October 12, 2007
NOAA has awarded American Rivers, a national organization devoted to preserving and restoring rivers, an $800,355 grant to renew its joint effort with NOAA to restore streams and rivers in the Northeast, Mid-Atlantic, Northwest, and California that benefit salmon, striped bass, American shad, and other species that migrate between fresh and salt water.
"American Rivers has been at the forefront of creating strong community initiatives that restore coastal habitat for fish that spawn in freshwater and migrate to the ocean, ” said retired Navy Vice Adm. Conrad C. Lautenbacher, Ph.D., NOAA administrator and under secretary of commerce for oceans and atmosphere.
The grant funds awarded to American Rivers will support stream barrier removal projects that help restore river ecosystems, enhance public safety and have clear and identifiable benefits to migratory fish populations in the four target regions. Local organizations may apply for part of this grant money by visiting http://www.americanrivers.org/NOAAGrants. These river restoration projects will also boost communities’ natural resiliency to the effects of climate change and extreme weather events such as flooding and storms.
“Rivers are at the heart of our communities,” said Rebecca R. Wodder, president of American Rivers. “Through our partnership with NOAA, we have been able to provide communities with the technical and financial assistance they need to turn rivers from afterthoughts to assets, and promote awareness and appreciation of healthy rivers as both an economic and environmental benefit.”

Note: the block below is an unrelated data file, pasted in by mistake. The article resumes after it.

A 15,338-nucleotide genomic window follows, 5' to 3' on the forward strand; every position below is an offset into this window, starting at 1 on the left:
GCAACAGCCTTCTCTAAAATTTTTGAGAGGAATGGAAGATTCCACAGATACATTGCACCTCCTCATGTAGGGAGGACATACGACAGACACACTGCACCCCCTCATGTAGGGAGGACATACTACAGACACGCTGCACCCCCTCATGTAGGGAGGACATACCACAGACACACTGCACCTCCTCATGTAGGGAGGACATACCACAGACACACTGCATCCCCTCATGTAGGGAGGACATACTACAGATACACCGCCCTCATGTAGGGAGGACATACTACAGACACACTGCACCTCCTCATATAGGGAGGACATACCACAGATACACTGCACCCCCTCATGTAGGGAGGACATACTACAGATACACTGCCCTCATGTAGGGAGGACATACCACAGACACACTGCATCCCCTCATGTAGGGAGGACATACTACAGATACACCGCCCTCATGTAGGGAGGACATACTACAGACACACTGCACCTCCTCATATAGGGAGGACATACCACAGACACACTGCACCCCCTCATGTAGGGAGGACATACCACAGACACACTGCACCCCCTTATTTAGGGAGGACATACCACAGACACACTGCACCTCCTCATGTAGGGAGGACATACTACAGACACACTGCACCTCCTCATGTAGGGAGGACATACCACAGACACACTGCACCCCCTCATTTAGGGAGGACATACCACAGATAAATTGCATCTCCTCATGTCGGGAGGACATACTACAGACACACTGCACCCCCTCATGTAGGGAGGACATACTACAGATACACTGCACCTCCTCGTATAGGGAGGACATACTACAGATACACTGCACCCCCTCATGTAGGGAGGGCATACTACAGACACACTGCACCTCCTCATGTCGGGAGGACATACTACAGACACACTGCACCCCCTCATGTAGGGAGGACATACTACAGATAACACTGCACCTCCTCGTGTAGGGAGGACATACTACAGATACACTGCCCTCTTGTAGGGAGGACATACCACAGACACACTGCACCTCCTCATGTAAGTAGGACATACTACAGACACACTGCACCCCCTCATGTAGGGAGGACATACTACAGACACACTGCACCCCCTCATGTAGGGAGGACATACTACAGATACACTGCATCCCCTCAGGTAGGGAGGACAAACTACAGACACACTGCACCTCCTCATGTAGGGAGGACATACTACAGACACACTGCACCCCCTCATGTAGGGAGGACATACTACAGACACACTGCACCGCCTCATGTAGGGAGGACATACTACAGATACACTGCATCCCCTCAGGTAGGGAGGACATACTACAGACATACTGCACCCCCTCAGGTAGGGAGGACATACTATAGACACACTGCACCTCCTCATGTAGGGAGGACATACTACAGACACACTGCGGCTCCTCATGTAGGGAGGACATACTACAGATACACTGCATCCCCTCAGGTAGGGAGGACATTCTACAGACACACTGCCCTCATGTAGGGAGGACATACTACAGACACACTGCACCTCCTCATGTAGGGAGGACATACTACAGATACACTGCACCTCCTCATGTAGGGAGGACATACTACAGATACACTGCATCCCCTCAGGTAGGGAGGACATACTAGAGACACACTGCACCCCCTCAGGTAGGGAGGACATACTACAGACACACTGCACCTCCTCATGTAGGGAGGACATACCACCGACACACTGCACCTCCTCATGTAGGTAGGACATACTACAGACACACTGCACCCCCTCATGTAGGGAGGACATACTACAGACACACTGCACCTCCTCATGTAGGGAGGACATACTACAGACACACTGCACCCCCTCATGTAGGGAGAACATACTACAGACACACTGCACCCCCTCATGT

For the past six years, the collaboration between NOAA and American Rivers has resulted in more than $2 million being invested in almost 100 projects that create passage for migratory fish by removing dams or culverts, building rock ramps, fish ladders and other ways for fish to migrate upstream. NOAA’s Open Rivers Initiative provides the funding for these projects.
The National Oceanic and Atmospheric Administration, an agency of the U.S. Commerce Department, is celebrating 200 years of science and service to the nation. From the establishment of the Survey of the Coast in 1807 by Thomas Jefferson to the formation of the Weather Bureau and the Commission of Fish and Fisheries in the 1870s, much of America's scientific heritage is rooted in NOAA.
NOAA is dedicated to enhancing economic security and national safety through the prediction and research of weather and climate-related events and information service delivery for transportation, and by providing environmental stewardship of our nation's coastal and marine resources. Through the emerging Global Earth Observation System of Systems (GEOSS), NOAA is working with its federal partners, more than 60 countries and the European Commission to develop a global monitoring network that is as integrated as the planet it observes, predicts and protects.
Through national advocacy, innovative solutions and its growing network of strategic partners, American Rivers protects and promote rivers as valuable community assets that are vital to health, safety and quality of life. Founded in 1973, American Rivers has more than 65,000 members and online supporters nationwide, with offices in Washington, DC and the Mid-Atlantic, Northeast, Midwest, Southeast, California, and Northwest regions. www.AmericanRivers.org.